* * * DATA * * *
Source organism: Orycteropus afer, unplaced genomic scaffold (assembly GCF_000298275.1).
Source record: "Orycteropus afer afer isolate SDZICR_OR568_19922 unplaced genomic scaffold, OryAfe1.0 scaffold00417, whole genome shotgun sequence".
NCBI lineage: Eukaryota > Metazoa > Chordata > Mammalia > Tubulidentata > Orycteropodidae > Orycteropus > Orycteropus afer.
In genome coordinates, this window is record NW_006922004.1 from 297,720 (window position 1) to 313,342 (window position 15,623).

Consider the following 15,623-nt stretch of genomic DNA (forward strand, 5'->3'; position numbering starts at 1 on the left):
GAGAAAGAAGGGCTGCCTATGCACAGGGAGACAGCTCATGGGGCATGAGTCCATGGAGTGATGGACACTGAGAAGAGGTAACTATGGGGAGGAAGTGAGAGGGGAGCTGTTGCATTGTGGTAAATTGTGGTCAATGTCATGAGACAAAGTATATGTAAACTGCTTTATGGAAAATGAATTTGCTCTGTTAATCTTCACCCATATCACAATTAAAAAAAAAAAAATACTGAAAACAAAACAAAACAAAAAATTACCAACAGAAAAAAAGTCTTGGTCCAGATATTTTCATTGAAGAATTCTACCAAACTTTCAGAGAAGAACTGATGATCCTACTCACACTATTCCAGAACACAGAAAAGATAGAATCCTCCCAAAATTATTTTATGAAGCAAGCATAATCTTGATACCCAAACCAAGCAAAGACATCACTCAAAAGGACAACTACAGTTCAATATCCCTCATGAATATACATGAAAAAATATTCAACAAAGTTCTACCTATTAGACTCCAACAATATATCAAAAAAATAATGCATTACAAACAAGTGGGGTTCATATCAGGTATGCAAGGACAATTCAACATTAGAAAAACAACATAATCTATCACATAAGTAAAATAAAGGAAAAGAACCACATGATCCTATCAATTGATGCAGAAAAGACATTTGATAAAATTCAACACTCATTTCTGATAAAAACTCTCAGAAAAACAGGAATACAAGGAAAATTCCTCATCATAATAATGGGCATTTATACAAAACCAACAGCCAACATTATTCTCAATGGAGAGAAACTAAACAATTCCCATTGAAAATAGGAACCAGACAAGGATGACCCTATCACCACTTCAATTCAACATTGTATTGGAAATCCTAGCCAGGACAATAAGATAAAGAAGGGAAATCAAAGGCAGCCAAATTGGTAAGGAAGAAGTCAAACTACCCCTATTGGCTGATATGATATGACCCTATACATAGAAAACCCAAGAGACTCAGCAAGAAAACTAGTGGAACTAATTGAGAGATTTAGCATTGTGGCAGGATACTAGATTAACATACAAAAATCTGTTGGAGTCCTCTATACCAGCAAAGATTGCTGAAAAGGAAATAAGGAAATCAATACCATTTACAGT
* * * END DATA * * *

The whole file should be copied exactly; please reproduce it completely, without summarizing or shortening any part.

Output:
Source organism: Orycteropus afer, unplaced genomic scaffold (assembly GCF_000298275.1).
Source record: "Orycteropus afer afer isolate SDZICR_OR568_19922 unplaced genomic scaffold, OryAfe1.0 scaffold00417, whole genome shotgun sequence".
NCBI lineage: Eukaryota > Metazoa > Chordata > Mammalia > Tubulidentata > Orycteropodidae > Orycteropus > Orycteropus afer.
In genome coordinates, this window is record NW_006922004.1 from 297,720 (window position 1) to 313,342 (window position 15,623).

Consider the following 15,623-nt stretch of genomic DNA (forward strand, 5'->3'; position numbering starts at 1 on the left):
GAGAAAGAAGGGCTGCCTATGCACAGGGAGACAGCTCATGGGGCATGAGTCCATGGAGTGATGGACACTGAGAAGAGGTAACTATGGGGAGGAAGTGAGAGGGGAGCTGTTGCATTGTGGTAAATTGTGGTCAATGTCATGAGACAAAGTATATGTAAACTGCTTTATGGAAAATGAATTTGCTCTGTTAATCTTCACCCATATCACAATTAAAAAAAAAAAAATACTGAAAACAAAACAAAACAAAAAATTACCAACAGAAAAAAAGTCTTGGTCCAGATATTTTCATTGAAGAATTCTACCAAACTTTCAGAGAAGAACTGATGATCCTACTCACACTATTCCAGAACACAGAAAAGATAGAATCCTCCCAAAATTATTTTATGAAGCAAGCATAATCTTGATACCCAAACCAAGCAAAGACATCACTCAAAAGGACAACTACAGTTCAATATCCCTCATGAATATACATGAAAAAATATTCAACAAAGTTCTACCTATTAGACTCCAACAATATATCAAAAAAATAATGCATTACAAACAAGTGGGGTTCATATCAGGTATGCAAGGACAATTCAACATTAGAAAAACAACATAATCTATCACATAAGTAAAATAAAGGAAAAGAACCACATGATCCTATCAATTGATGCAGAAAAGACATTTGATAAAATTCAACACTCATTTCTGATAAAAACTCTCAGAAAAACAGGAATACAAGGAAAATTCCTCATCATAATAATGGGCATTTATACAAAACCAACAGCCAACATTATTCTCAATGGAGAGAAACTAAACAATTCCCATTGAAAATAGGAACCAGACAAGGATGACCCTATCACCACTTCAATTCAACATTGTATTGGAAATCCTAGCCAGGACAATAAGATAAAGAAGGGAAATCAAAGGCAGCCAAATTGGTAAGGAAGAAGTCAAACTACCCCTATTGGCTGATATGATATGACCCTATACATAGAAAACCCAAGAGACTCAGCAAGAAAACTAGTGGAACTAATTGAGAGATTTAGCATTGTGGCAGGATACTAGATTAACATACAAAAATCTGTTGGAGTCCTCTATACCAGCAAAGATTGCTGAAAAGGAAATAAGGAAATCAATACCATTTACAGT